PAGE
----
3. Parser returns a HashMap instead of your appropriate type
    This usually results from the schema namespace being configured incorrectly. Ensuring you have the xmlns field configured the same as in the JAXB-generated bindings will fix this issue.

What about the rest of the project?

As to the rest of the project: I have most of the pre-processing component set up, but not at all in a polished package. I was a little bit late in terms of meeting my originally intended milestone, however this was mostly due to schema problems that I had to resolve. Work has started on the UI component/stage of the project, but regrettably I do not have any interesting screenshots to show at this stage of the system working in action.

Additionally, after some talk with my mentor, we have decided the best format in which to package the project overall is to deploy it as an additional backend supported by WPS (like that of the GRASS, Sextante, etc. backends). This provides support for interaction with the Overpass API (a more interactive means of getting OSM data), in addition to providing the capability for additional tasks to be performed that is not currently supported by Overpass. Some of these tasks may include simple feature extraction, such as extracting certain buildings of a particular type, extracting cycle roads, etc. The Overpass API already has some built-in task capability, but most of those capabilities are simple queries/commands; more powerful functionality can be created by chaining the simple tasks into more complex ones.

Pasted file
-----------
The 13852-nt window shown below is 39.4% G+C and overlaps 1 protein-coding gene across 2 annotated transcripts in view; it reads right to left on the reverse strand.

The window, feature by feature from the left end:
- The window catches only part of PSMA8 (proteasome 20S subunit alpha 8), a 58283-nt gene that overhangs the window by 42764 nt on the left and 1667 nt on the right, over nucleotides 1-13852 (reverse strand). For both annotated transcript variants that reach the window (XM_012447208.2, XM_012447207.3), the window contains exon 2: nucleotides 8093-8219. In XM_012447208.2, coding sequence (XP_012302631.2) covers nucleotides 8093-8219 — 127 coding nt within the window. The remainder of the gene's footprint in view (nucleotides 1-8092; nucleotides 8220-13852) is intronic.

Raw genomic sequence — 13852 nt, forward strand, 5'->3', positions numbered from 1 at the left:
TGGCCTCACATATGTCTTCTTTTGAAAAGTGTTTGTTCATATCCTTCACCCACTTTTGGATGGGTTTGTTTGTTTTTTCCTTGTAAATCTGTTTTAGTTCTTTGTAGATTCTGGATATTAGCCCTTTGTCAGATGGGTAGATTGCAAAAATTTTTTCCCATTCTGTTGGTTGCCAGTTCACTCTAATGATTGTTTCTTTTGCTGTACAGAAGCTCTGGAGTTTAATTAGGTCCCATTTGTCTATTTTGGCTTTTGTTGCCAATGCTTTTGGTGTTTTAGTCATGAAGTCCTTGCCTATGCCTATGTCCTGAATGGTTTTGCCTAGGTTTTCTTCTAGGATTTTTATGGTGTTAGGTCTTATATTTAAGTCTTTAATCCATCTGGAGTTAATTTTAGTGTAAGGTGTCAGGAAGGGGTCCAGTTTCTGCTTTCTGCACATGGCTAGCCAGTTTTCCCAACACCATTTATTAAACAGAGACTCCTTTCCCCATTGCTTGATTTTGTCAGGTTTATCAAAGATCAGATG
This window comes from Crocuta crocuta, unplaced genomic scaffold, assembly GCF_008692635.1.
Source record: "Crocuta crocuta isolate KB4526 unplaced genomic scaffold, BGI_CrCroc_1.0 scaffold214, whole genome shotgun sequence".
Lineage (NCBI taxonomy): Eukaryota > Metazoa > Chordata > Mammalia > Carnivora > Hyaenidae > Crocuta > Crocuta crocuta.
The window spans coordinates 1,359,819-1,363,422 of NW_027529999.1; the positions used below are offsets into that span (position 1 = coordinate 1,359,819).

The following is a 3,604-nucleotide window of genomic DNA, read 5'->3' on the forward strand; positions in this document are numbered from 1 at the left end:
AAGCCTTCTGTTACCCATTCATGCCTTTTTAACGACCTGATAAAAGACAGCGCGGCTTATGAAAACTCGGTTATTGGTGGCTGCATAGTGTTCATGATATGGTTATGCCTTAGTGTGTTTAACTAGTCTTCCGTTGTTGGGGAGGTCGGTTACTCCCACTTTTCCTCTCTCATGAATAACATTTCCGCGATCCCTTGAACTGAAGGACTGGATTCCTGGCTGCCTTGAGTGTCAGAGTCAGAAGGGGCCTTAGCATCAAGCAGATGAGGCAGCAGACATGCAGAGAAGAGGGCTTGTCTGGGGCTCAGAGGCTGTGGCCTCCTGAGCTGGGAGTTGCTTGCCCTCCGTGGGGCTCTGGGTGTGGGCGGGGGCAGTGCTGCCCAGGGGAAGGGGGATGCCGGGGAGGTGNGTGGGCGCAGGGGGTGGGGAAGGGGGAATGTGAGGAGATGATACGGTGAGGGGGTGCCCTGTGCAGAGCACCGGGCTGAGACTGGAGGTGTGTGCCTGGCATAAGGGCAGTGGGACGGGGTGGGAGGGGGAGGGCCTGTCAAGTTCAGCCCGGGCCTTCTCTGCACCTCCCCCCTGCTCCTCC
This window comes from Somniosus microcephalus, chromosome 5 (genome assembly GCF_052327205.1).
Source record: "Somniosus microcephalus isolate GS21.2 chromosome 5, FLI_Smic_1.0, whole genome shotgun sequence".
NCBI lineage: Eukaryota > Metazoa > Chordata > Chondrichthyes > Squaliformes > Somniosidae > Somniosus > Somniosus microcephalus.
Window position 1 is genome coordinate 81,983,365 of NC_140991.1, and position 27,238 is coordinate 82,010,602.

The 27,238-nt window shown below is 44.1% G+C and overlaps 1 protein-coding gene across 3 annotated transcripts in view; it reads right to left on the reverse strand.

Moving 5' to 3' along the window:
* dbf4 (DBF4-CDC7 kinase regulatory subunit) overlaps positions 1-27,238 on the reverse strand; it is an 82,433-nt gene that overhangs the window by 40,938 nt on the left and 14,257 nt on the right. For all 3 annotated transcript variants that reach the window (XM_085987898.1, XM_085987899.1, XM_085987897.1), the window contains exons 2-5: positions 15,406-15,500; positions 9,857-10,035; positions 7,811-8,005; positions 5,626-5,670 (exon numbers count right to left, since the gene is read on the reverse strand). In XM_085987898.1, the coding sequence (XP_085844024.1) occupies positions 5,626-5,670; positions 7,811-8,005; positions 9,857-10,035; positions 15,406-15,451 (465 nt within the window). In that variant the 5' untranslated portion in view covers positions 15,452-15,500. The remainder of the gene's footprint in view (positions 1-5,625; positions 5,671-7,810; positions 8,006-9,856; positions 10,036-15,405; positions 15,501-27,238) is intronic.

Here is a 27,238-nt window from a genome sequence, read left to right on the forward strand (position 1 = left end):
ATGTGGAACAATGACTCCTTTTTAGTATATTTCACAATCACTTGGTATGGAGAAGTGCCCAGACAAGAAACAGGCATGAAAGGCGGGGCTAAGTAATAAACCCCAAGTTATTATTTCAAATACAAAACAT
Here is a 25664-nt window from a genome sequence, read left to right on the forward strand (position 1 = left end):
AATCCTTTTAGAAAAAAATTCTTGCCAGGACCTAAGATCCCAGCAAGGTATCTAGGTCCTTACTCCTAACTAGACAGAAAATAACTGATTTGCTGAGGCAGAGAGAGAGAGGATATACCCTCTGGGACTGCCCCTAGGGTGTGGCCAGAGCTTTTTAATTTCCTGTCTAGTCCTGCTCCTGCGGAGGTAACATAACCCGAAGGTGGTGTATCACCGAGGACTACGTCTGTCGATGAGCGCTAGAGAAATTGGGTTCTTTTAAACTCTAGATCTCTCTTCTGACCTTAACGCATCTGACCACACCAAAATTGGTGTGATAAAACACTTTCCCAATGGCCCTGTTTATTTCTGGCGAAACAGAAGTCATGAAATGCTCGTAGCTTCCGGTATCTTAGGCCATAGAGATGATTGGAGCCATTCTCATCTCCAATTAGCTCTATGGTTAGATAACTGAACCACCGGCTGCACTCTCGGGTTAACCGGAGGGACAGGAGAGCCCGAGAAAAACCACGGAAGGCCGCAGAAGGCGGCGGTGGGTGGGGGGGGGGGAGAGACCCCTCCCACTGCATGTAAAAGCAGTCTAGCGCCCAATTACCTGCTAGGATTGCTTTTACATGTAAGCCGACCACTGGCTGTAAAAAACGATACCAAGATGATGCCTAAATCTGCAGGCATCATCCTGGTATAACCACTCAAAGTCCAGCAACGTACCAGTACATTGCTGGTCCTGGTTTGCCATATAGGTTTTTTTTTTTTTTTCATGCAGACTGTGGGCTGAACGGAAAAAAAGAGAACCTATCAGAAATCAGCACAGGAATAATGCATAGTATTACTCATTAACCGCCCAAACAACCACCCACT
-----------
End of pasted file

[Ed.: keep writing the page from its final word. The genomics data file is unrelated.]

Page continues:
1. Dear all,
    I read your article and fint it very usefull in our project. This article is written very beautiful.
    If it is not too much to ask I would like to get this file from you.

    I don’t have login .

    Your help will be much appreciated.

    Best regards

    Comment by Martin — February 5, 2015 @ 12:30
  2. This issue is already solved via e-mail.

    Comment by Eike Hinderk Juerrens — February 5, 2015 @ 16:25
  3. Hi, I’m also diving into the subject of processing OSM XML data with Java.
    Do you have an update on this blog post?
    Could I get access to the files in Subversion?

    Comment by Damiano — January 21, 2017 @ 00:49